The “e” of the Internet


Internet ExplorerEver since Mozilla’s Firefox appeared on the scene and ignited renewed competition,  development and innovation of browsers, Microsoft’s Internet Explorer has been loosing market share to its competitors. Depending on the source for browser statistics, the Explorer’s market share went anywhere from over 90% in the early years of this decade down to 68% and only just 40%. Nevertheless, the little “e” icon on the many Windows desktops is sometimes simply known as the Internet - it remains even with a capped market share highly relevant. Specially also at corporations and work-places, the Explorer is many times the only browser available due to restrictive company policies.

For me as the operator and head of the StartCom Certification Authority, every computer application making use of SSL and cryptography is of importance, specially those of the various platforms from the house of Microsoft. That’s one of the reasons why I’m today extremely pleased to announce the upcoming default support of the StartCom Authority by Microsoft. Starting approximately the 22nd of September, Microsoft intends to distribute a non-security update package to the Windows operating systems which includes the trusted StartCom root certificate and the automatic root certificate update service will update the cryptographic certificates root store on those systems whenever a StartCom issued certificate is encountered.

This not only means that Internet Explorer will finally support web sites secured with StartCom issued certificates by default, the implications for SSL security and the Internet at large are potentially reaching further than that:

StartCom is the only public certification authority providing digital certificates for free!

For many web sites owners, but also mail server operators and other network based service providers, securing the traffic and data by encryption is highly important. However with lacking support by the most widely used browser, some opted in the past for a different solution or refrained from securing their web sites and services altogether. That’s obviously very unfortunate because phishing, data interception and fraud is ever increasing these days - leaving the users exposed to such potential compromise of their private information and data.

With the advent of the full support by Microsoft, StartCom is more than ever committed to provide its StartSSL™ low-assurance certificates for free - now and in the future. StartCom aims to provide all its other services and products for affordable, reasonable fees and even the high-assurance EV SSL certificates which provoke the green address-bar in modern browsers are available at StartSSL™ today for an incredible price. By making digital certification highly accessible and widely trusted by the major software vendors, the Internet may become a securer and better place today!

I wish all users of Internet Explorer a pleasant experience when visiting StartCom secured web sites and thank Microsoft for extending their trust to the StartCom Certification Authority.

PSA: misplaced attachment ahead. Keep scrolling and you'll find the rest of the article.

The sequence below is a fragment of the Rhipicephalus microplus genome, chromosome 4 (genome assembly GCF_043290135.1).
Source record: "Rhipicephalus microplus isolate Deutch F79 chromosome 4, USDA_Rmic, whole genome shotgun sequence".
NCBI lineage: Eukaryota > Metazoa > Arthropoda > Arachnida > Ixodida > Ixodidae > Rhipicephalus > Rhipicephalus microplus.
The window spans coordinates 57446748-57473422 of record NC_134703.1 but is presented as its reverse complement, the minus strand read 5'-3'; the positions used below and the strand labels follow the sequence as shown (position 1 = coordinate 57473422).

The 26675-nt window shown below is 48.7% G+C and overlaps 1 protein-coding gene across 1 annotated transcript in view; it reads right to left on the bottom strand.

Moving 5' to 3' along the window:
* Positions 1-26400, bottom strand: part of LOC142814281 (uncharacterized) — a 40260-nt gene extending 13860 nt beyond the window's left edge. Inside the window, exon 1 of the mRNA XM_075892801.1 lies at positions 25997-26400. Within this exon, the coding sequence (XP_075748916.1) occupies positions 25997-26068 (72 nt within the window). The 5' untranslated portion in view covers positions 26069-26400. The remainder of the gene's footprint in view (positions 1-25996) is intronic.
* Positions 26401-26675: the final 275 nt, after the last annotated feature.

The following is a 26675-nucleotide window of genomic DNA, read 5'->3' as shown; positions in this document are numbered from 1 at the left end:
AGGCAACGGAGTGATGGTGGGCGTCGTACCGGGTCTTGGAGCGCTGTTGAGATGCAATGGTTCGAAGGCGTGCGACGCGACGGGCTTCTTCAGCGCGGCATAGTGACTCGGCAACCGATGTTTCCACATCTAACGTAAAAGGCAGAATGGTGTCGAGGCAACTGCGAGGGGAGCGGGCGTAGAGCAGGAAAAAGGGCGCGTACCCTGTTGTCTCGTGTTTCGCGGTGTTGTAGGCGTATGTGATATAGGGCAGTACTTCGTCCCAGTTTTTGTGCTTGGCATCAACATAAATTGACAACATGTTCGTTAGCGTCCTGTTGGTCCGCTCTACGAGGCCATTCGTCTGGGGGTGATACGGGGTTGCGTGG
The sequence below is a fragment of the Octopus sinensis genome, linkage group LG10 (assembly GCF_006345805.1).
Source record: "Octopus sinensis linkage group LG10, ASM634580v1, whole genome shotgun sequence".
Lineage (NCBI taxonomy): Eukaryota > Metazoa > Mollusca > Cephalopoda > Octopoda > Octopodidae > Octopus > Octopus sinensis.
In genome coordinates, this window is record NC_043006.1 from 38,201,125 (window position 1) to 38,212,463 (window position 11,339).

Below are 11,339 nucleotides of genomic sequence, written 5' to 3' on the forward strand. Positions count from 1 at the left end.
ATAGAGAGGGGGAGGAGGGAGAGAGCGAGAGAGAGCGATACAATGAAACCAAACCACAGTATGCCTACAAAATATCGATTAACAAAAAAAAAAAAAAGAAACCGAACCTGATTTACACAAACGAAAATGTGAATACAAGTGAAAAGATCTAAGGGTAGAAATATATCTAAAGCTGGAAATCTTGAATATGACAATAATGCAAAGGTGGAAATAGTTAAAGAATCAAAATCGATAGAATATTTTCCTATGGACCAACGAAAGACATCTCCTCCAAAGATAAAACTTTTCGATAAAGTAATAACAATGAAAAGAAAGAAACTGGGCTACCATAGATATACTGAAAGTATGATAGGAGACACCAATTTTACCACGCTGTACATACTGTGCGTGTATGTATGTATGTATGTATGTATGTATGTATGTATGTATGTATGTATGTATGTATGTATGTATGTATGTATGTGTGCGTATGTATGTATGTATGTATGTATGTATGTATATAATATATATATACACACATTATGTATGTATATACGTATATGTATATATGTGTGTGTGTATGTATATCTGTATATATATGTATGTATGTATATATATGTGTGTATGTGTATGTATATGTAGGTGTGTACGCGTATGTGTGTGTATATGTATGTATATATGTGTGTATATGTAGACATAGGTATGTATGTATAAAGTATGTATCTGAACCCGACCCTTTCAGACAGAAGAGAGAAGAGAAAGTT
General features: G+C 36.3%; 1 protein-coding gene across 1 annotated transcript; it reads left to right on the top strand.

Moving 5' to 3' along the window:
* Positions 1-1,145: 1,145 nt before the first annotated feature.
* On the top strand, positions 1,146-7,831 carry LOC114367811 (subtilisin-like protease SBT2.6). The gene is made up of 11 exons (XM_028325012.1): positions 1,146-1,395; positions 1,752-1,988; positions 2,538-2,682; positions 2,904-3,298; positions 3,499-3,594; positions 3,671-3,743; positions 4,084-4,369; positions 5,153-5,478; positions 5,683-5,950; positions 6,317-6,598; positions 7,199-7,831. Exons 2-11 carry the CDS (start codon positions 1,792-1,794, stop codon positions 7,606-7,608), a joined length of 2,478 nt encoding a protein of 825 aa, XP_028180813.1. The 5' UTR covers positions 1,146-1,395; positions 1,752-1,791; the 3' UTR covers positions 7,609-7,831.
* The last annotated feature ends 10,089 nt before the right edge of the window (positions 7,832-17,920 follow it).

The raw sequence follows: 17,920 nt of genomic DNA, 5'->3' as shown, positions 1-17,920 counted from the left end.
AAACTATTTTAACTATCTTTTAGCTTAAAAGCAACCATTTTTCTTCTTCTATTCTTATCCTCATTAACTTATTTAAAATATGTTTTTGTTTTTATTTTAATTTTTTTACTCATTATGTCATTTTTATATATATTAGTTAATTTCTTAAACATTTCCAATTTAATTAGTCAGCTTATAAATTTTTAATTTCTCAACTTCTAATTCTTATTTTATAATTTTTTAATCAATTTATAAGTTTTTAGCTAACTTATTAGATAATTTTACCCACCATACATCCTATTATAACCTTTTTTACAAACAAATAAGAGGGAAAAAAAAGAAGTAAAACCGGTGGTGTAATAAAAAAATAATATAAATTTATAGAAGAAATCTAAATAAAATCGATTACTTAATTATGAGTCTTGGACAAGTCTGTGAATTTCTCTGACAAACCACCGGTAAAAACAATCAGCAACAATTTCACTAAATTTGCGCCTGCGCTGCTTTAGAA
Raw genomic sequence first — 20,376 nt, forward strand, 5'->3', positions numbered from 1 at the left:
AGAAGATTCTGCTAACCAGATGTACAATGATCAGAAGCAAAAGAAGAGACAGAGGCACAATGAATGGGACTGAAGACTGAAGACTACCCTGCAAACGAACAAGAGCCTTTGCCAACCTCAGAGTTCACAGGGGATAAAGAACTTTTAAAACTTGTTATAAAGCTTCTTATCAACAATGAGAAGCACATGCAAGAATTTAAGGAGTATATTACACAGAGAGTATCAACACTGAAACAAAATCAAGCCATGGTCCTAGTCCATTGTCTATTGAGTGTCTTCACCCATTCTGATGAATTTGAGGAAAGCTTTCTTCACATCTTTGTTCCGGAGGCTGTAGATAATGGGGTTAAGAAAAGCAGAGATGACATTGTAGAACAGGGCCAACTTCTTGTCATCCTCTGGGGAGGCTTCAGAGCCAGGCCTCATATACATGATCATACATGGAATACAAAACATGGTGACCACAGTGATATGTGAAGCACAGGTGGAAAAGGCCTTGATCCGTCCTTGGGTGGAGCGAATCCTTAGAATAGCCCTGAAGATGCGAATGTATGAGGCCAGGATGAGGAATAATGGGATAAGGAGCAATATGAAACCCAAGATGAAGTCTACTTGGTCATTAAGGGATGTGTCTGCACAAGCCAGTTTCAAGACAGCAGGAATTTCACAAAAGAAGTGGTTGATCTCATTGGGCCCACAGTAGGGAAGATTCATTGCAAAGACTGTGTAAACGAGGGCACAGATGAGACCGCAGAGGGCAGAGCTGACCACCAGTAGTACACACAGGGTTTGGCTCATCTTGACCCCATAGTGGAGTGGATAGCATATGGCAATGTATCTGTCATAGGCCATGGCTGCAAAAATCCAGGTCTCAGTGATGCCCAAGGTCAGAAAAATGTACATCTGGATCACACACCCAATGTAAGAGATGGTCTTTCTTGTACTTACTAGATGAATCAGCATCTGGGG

Update: For some readers it’s not obvious that the StartCom CA is already supported by Mozilla (Firefox) and Apple (Safari) for years. I thought it worthwhile to add this message.

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Reader Comments

Fantastic news, congrats!

Congratulations, Eddy!

[…] the StartCom Blog the head of the company writes that its CA will be included by Microsoft. He states, […]

[…] http://blog.startcom.org/?p=205 but still, I put my bet on #CAcert… #SSL #startssl #freeasinbeer […]

[…] The “e” of the Internet For me as the operator and head of the StartCom Certification Authority, every computer application making use of SSL and cryptography is of importance, specially those of the various platforms from the house of Microsoft. That’s one of the reasons why I’m today extremely pleased to announce the upcoming default support of the StartCom Authority by Microsoft. Starting approximately the 22nd of September, Microsoft intends to distribute a non-security update package to the Windows operating systems which includes the trusted StartCom root certificate and the automatic root certificate update service will update the cryptographic certificates root store on those systems whenever a StartCom issued certificate is encountered. […]

[…] authority providing low-assurance digital certificates for free. Read the full article here. […]

I checked this in Internet Explorer 8 on XP, and it seems to work automatically. My major concern: will it work automatically in older versions of IE? If I create a secure site with a StartCom certificate, what versions of IE have I excluded?

Congratulations! I’ve always thought low-assurance certs should be free, and I always recommend Startcom to people looking to set up SSL.

Thanks everybody! It’s just fantastic to see our user base grow tremendously, many sites get rid of their self-signed certs, many get validated too and contribute to a more secure Internet. A great community, great people and very rewarding.

This is good news but today authenticate link https://auth.startssl.com/ does give “SSL connection error”.

Also StartSSL website is missing a contact page and it looks very cheap and ugly. Maybe you could invest a little bit in a facelift.

about the “SSL connection error”, check the https://www.startssl.com/?app=25#10

i falled in the same trap :)